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Intermittent Error that users get when sending email to my personal domain/address. What does this mean?

Posted on 2008-10-08
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Last Modified: 2012-06-27
I have my own domain which I use for email.
I manage my DNS settings through www.zoneedit.com and all email is forwarded to a Gmail account I have.

Lately I have had some people say that their emails bounce back when they try to send me something.

Here is the error:
550 5.1.1 <me@MyDomain.com>: Recipient address rejected: User unknown in virtual alias table

I'm unable to find out what this means. Any idea what is wrong?
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Question by:Zeropoint_007
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by:Chris Dent
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Do you have an anti-spam package?

Do you have more than one server listed in your MX Record?

That kind of error normally occurs when someone tries to send to a recipient the server doesn't believe exists.

Chris
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by:Zeropoint_007
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>>Chris-Dent:
>>Do you have an anti-spam package?

Nope. Gmail has it's own Spam filtering but I always check it.

>>Do you have more than one server listed in your MX Record?

I don't have any servers setup in MX Record.
I MailForwards setup to forward set email addresses forwarded to my Gmail.

I don't think I can setup Gmail's servers in MX Record. Correct me if I'm wrong.

>>That kind of error normally occurs when someone tries to send to a recipient the server doesn't believe exists

Hmmm, thanks. That makes sense but how do I fix this?
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by:Steve
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yeah, we see this a lot, but its 99.9% because the user has misspelt the end users email address..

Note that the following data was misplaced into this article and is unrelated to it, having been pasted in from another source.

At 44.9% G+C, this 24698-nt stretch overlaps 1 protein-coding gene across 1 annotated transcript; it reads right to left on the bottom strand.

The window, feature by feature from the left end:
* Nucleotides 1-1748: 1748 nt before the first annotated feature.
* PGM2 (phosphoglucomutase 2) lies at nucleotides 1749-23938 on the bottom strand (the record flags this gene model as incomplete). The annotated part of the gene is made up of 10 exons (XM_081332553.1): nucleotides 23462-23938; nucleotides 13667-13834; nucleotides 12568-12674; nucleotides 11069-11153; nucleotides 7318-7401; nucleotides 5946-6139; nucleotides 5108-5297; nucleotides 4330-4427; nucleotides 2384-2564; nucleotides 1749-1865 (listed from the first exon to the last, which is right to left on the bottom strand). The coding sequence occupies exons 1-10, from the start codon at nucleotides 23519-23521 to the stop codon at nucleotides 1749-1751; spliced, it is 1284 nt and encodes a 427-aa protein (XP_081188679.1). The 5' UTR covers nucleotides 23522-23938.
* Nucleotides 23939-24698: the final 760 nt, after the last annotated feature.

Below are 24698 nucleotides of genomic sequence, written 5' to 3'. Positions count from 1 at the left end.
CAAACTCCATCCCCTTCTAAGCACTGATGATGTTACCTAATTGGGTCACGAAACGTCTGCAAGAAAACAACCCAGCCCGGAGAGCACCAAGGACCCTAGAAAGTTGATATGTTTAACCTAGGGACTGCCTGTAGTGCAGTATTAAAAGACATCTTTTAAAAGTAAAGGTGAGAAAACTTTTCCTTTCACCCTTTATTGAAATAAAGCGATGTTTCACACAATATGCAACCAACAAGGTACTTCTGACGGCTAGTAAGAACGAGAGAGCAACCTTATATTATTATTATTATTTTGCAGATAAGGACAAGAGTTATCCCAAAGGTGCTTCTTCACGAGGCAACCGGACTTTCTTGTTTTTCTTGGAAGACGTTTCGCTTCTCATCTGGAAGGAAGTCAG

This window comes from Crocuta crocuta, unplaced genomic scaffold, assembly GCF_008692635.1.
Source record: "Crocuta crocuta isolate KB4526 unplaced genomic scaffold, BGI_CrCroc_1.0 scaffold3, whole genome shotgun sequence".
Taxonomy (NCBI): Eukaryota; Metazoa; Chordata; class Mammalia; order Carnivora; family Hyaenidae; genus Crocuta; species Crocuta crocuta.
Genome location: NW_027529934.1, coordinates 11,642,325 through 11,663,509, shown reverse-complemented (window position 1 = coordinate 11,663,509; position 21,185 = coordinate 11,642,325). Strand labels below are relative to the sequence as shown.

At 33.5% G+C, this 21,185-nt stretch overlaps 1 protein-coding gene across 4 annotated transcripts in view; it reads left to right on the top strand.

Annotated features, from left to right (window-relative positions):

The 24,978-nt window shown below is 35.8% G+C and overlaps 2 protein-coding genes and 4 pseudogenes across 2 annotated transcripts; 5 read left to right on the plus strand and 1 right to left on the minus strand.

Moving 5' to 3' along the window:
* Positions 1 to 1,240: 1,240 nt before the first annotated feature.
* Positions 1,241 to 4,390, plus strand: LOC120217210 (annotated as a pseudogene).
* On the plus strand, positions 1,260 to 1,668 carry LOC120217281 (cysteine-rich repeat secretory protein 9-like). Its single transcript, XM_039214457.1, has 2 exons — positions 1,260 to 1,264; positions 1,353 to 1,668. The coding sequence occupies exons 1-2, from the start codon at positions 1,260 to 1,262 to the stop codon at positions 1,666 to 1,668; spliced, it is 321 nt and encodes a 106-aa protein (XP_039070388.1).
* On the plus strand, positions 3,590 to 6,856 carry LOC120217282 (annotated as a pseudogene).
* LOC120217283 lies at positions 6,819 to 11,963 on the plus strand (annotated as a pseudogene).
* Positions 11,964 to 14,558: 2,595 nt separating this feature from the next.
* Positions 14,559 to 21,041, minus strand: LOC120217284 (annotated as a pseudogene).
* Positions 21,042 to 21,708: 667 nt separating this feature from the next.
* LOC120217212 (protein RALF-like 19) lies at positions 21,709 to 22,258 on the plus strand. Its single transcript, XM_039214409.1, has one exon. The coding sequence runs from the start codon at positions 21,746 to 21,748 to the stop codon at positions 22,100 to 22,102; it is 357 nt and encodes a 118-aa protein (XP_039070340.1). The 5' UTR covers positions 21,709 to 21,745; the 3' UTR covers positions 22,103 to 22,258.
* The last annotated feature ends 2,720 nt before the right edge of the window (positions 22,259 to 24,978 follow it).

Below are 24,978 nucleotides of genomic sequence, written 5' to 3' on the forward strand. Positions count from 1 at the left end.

as chris said, the server dosent believe the recipient exists on that email address. so check the spelling on the bounced mail..

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by:Chris Dent
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Checking the spelling is a really good idea, that is exceptionally common :)

> That makes sense but how do I fix this?

That's a really difficult question to answer. It depends very much on what system is actually handling the mail, and exactly where it's bouncing.

The NDR message states enough to begin with, it tells you the last system to successfully handle the message, and the error it received when it was delivered onwards.

If I were looking after the sender mail system I would probably check the SMTP logs to see exactly where I attempted to deliver the message.

If I were the recipient I would be looking at the SMTP logs to see if it even got as far as my server.

In both cases I would test all servers listed in the MX record. It is possible that only one server exhibits the problem, and that we see intermittent delivery because of it.

Chris
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by:Zeropoint_007
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>>PsychoFelix:
>>yeah, we see this a lot, but its 99.9% because the user has misspelt the end users email address..
>>as chris said, the server dosent believe the recipient exists on that email address. so check the
>>spelling on the bounced mail..

Yup, I did that. The spelling is fine.